Approachability in population games

Dario Bauso*, Thomas W. L. Norman

*Corresponding author for this work

Research output: Contribution to journalArticleAcademicpeer-review

Abstract

This paper reframes approachability theory within the context of population games. Thus, whilst a player still aims at driving her average payoff to a predefined set, her opponent is no longer malevolent but instead is extracted randomly at each instant of time from a population of individuals choosing actions in a similar manner. First, we define the notion of 1st-moment approachability, a weakening of Blackwell's approachability. Second, since the endogenous evolution of the population's play is then important, we develop a model of two coupled partial differential equations (PDEs) in the spirit of mean-field game theory: one describing the best-response of every player given the population distribution, the other capturing the macroscopic evolution of average payoffs if every player plays her best response. Third, we provide a detailed analysis of existence, nonuniqueness, and stability of equilibria (fixed points of the two PDEs). Fourth, we apply the model to regret-based dynamics, and use it to establish convergence to Bayesian equilibrium under incomplete information.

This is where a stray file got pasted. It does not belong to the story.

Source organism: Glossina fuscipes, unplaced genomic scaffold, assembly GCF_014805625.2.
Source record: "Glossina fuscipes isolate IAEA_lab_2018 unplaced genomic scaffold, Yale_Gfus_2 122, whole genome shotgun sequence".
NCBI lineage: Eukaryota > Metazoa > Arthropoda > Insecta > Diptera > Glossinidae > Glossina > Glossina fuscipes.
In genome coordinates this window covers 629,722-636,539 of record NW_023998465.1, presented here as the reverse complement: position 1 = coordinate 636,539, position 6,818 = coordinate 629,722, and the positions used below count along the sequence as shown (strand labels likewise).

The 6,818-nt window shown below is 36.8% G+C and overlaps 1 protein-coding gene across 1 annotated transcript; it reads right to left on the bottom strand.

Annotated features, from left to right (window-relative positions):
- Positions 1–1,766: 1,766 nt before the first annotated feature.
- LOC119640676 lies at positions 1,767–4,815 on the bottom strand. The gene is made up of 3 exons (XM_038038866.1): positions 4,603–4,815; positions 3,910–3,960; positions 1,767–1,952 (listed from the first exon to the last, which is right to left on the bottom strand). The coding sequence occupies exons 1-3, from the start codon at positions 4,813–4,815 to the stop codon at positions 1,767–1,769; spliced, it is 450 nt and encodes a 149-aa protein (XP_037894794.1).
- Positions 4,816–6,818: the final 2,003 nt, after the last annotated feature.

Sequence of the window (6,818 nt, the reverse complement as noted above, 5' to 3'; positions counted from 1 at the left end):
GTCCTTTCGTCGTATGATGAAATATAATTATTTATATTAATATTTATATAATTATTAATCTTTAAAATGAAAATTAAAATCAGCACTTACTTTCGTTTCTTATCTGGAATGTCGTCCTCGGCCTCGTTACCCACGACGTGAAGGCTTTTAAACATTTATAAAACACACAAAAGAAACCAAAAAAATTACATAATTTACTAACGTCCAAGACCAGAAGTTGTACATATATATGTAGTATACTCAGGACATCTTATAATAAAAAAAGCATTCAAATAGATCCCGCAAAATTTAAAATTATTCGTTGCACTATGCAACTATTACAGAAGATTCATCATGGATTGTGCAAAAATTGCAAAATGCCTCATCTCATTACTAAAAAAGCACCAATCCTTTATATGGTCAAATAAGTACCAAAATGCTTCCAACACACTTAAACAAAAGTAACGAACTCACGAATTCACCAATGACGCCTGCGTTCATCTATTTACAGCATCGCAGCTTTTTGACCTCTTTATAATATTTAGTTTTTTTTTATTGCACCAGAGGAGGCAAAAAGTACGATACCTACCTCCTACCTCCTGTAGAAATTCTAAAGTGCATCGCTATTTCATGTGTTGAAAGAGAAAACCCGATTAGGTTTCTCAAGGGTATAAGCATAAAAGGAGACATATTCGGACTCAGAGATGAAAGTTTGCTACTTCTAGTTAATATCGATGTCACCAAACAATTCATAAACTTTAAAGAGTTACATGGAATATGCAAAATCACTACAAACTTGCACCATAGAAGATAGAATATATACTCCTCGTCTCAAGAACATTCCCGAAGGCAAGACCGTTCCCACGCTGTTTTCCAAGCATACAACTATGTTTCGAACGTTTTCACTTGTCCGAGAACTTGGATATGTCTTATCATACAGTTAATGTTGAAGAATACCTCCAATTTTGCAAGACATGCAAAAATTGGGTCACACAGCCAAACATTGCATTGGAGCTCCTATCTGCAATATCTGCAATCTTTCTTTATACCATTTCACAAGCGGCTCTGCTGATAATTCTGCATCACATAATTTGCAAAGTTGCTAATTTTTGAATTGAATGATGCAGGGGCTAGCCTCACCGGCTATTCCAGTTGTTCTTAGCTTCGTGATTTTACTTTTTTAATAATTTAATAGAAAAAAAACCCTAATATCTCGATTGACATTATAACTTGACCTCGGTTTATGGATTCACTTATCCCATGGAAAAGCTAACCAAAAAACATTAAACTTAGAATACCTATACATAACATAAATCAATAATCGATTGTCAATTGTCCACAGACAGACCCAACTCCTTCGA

Original languageEnglish
Pages (from-to)269-289
Number of pages21
JournalJournal of dynamics and games
Volume7
Issue number4
DOIs
Publication statusPublished - 2020

Keywords

  • Approachability
  • population games
  • mean-field games
  • MEAN-FIELD GAMES
  • REGRET
  • EVOLUTION

Cite this